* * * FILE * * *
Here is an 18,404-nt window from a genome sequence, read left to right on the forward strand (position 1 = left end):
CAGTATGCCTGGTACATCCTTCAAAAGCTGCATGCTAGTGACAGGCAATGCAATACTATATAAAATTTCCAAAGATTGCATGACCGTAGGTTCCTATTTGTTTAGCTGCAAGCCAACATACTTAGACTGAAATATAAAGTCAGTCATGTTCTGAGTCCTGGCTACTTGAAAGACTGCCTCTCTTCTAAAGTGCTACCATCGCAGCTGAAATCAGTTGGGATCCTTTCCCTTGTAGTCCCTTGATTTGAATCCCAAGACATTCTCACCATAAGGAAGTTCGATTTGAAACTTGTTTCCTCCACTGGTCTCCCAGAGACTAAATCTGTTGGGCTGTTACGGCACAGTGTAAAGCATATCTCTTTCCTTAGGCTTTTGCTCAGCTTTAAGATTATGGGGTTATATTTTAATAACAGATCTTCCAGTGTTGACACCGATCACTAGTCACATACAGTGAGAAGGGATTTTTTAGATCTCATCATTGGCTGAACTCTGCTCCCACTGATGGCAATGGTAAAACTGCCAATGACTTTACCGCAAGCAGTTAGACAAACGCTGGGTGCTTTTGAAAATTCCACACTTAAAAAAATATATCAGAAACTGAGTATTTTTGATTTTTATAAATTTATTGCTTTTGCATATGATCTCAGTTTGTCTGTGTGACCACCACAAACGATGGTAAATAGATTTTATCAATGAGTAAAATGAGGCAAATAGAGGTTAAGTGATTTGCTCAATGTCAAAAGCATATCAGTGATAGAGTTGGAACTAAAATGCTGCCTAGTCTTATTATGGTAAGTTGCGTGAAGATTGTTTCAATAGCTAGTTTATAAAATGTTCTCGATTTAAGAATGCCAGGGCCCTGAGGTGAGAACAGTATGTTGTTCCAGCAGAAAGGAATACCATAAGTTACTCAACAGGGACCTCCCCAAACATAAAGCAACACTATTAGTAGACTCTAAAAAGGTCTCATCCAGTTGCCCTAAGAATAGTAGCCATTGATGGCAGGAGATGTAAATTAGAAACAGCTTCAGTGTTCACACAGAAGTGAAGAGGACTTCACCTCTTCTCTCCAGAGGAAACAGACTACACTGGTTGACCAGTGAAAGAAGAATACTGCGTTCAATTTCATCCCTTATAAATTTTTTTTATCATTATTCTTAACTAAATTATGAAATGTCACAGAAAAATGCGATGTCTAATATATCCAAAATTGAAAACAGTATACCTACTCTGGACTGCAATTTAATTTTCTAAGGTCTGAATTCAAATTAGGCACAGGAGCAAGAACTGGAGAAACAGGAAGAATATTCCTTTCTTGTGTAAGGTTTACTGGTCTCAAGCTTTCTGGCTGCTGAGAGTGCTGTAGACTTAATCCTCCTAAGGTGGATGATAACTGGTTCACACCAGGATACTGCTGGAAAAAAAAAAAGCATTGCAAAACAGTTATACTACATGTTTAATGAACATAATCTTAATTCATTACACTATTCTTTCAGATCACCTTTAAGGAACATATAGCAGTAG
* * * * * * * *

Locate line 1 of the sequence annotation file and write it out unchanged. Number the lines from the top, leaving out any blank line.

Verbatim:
Here is an 18,404-nt window from a genome sequence, read left to right on the forward strand (position 1 = left end):